MEGHAN: What tips do you have for becoming a better deadline writer?

MR. RICE: On your way to the newsroom you have got to write that lead in your head, whether you’re walking several blocks back to a newsroom or driving a few minutes across town. You have to use that time to say, ‘Okay what is going to be the lead of my story? What is going to be the most important supporting information I’m going to use, and what am I going to say in that nutgraf?’ And you walk in knowing those kinds of things. You do not think about other kinds of things on your way back to the news room, sit down at a key board, and begin thinking there. You have to have done your thinking. And so, that’s one of the things to be a good deadline writer, you have to think on the go. You know, you always have to be thinking about and anticipating what am I going to be needing to do in ten minutes, in thirty minutes, in one hour?

MEGHAN: What tips do you have for organizing the information while you are reporting?

MR. RICE: Your at a meeting and dozens of people are talking, and of course you’re taking notes on what all of them are saying, but are you really going to use all of that information? On deadline, no you’re not. So you need to be thinking to yourself, ‘Ooh somebody just said something fabulous.’ What I would do, and I had my reporter’s notebook, I would fold the corner of the page when you know I’m madly writing, and I’m going, ‘Oh that’s great.’ I’d fold that page up, crease it, and go on to the next. So that when I knew that I had to go back and find four or five really good quotes to put in my story, and I had fifty pages of notes, I didn’t have to leaf through fifty pages of notes looking for it. I’d already marked where the good quote was so  I could go directly back to it. And those are little tricks you learn over the years as a journalist. And that’s one of the advantages that you have in journalism education, of if you’re taking a course from somebody who has been a working journalist. You get not just kind of the textbook example of what you should be doing, but you get a lot of the practical education that’s come from the experience of doing it over and over and over again.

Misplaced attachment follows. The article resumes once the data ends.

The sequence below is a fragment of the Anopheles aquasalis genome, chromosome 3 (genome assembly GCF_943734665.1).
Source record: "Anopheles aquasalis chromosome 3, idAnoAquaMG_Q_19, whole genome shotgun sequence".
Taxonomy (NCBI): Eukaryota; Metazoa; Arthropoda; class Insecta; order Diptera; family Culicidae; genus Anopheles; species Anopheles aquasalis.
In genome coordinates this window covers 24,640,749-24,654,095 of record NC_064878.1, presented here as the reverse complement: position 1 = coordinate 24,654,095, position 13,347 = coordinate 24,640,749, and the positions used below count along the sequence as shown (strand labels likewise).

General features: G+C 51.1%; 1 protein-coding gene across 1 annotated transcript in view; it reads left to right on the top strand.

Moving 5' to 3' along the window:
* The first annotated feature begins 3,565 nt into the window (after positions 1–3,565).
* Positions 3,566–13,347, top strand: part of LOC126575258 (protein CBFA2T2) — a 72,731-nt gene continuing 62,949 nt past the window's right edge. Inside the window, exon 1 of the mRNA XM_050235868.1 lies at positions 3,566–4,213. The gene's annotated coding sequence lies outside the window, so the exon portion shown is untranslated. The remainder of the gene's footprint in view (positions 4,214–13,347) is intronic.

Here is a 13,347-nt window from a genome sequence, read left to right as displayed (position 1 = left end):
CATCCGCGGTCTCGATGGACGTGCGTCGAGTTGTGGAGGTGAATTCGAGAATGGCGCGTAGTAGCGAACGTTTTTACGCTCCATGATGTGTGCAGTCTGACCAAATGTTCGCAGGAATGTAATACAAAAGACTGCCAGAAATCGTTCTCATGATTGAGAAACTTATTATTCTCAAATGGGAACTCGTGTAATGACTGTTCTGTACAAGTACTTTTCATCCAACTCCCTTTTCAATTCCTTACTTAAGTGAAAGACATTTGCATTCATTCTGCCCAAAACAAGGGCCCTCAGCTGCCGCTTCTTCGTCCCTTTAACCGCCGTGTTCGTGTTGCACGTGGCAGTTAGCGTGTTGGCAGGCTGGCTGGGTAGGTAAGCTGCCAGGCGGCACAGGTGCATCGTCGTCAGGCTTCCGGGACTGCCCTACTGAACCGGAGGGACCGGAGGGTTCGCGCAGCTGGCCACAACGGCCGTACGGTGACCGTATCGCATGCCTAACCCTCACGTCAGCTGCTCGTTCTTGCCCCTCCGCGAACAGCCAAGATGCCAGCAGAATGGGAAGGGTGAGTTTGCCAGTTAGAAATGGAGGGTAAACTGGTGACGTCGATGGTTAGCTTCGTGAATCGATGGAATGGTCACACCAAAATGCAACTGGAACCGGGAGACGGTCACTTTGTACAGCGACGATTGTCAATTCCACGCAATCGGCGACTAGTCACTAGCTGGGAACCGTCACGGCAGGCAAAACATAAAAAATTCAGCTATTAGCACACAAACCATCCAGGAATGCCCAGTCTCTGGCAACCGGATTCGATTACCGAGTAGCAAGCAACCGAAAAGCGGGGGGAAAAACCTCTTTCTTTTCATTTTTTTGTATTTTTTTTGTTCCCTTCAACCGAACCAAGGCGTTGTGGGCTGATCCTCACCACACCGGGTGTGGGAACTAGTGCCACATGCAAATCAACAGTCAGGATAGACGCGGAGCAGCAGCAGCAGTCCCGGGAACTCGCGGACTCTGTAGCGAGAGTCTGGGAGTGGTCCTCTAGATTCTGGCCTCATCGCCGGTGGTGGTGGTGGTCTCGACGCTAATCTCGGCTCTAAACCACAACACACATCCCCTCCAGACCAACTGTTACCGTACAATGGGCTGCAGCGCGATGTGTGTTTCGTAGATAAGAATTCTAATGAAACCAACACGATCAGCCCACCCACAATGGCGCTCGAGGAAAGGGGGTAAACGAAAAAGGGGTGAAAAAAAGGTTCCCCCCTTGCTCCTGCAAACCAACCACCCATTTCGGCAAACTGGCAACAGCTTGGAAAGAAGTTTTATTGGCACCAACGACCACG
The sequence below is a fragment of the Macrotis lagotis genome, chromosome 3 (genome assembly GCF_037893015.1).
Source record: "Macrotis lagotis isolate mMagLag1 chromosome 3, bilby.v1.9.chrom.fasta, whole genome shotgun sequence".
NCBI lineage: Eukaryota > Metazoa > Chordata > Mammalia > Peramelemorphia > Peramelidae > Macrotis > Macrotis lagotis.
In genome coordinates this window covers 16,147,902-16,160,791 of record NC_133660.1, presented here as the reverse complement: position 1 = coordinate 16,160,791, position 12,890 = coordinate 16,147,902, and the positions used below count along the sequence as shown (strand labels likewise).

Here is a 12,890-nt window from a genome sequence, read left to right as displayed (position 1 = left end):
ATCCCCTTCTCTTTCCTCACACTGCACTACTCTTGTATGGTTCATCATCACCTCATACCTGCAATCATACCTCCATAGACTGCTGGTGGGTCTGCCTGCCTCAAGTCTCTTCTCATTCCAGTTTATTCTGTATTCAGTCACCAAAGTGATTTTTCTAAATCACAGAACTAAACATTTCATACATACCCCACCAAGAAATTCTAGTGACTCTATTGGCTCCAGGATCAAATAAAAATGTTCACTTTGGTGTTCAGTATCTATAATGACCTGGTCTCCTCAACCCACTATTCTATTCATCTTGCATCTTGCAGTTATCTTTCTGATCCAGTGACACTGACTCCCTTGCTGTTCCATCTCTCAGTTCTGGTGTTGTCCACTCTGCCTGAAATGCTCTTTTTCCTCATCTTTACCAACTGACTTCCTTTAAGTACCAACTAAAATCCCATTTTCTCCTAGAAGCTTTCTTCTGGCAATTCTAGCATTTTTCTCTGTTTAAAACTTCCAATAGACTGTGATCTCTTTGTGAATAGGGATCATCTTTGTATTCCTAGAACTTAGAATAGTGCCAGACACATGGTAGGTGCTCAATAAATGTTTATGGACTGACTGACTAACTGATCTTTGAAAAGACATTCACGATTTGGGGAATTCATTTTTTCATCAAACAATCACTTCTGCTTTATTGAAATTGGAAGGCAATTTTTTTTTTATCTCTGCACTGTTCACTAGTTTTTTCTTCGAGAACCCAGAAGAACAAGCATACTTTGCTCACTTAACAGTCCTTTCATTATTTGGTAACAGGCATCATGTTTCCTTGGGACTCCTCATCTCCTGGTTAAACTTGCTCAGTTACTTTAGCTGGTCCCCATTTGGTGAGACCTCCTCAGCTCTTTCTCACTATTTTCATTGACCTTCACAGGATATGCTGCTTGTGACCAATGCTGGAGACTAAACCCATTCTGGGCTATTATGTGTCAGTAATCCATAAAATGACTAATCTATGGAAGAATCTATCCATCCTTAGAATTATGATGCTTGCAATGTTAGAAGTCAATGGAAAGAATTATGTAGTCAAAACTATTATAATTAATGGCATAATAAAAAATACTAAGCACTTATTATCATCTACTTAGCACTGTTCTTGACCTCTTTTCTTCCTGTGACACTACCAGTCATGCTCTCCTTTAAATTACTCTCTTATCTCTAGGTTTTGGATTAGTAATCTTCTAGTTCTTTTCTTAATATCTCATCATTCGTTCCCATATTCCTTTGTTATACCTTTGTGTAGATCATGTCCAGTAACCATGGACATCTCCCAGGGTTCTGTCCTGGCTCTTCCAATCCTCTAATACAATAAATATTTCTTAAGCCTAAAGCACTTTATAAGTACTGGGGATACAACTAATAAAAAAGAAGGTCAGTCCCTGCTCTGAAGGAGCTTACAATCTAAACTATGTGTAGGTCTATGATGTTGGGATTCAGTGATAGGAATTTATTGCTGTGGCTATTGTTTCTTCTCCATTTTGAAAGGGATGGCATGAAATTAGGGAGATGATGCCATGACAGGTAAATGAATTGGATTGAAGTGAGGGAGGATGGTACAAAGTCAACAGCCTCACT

MEGHAN: As college students, we are used to writing papers last minute, but with deadline writing, procrastination is not allowed. You usually only have a few hours to come up with a story idea, do research and conduct interviews, and write the story. In Dale Rice’s Media Writing I and II, you will gain experience deadline writing.  Each day, you will be expected to research an issue, report on it, and write a 400-600 word story by the end of class.

Even if you don’t plan on going into a career in journalism, learning how to write on deadline can be helpful in improving your overall writing skills.  Writing on deadline teaches you to organize your ideas quickly, write clearly and concisely, and revise your work in a timely manner.

In our next episode Dale Rice will discuss the difference between hard news and feature news writing.  Thanks for tuning in to this episode of Write Right, we’ll see you next time.